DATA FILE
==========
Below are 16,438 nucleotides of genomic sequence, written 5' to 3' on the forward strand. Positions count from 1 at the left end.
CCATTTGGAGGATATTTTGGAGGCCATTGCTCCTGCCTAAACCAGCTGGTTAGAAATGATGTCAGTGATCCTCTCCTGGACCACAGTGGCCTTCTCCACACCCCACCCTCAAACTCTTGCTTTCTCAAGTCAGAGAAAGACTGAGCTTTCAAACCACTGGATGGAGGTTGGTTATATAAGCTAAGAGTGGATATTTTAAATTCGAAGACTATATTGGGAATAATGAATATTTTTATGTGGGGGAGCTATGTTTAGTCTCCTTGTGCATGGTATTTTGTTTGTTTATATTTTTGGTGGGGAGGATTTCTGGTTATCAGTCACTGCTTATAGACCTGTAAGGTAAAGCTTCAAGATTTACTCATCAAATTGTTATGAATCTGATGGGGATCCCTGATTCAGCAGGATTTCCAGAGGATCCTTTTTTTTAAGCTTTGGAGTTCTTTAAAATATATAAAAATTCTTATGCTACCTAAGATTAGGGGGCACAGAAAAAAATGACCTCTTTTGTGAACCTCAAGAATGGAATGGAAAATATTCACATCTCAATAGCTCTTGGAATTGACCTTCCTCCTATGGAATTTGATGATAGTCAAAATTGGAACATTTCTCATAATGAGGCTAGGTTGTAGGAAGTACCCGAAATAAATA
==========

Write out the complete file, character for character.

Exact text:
Below are 16,438 nucleotides of genomic sequence, written 5' to 3' on the forward strand. Positions count from 1 at the left end.
CCATTTGGAGGATATTTTGGAGGCCATTGCTCCTGCCTAAACCAGCTGGTTAGAAATGATGTCAGTGATCCTCTCCTGGACCACAGTGGCCTTCTCCACACCCCACCCTCAAACTCTTGCTTTCTCAAGTCAGAGAAAGACTGAGCTTTCAAACCACTGGATGGAGGTTGGTTATATAAGCTAAGAGTGGATATTTTAAATTCGAAGACTATATTGGGAATAATGAATATTTTTATGTGGGGGAGCTATGTTTAGTCTCCTTGTGCATGGTATTTTGTTTGTTTATATTTTTGGTGGGGAGGATTTCTGGTTATCAGTCACTGCTTATAGACCTGTAAGGTAAAGCTTCAAGATTTACTCATCAAATTGTTATGAATCTGATGGGGATCCCTGATTCAGCAGGATTTCCAGAGGATCCTTTTTTTTAAGCTTTGGAGTTCTTTAAAATATATAAAAATTCTTATGCTACCTAAGATTAGGGGGCACAGAAAAAAATGACCTCTTTTGTGAACCTCAAGAATGGAATGGAAAATATTCACATCTCAATAGCTCTTGGAATTGACCTTCCTCCTATGGAATTTGATGATAGTCAAAATTGGAACATTTCTCATAATGAGGCTAGGTTGTAGGAAGTACCCGAAATAAATA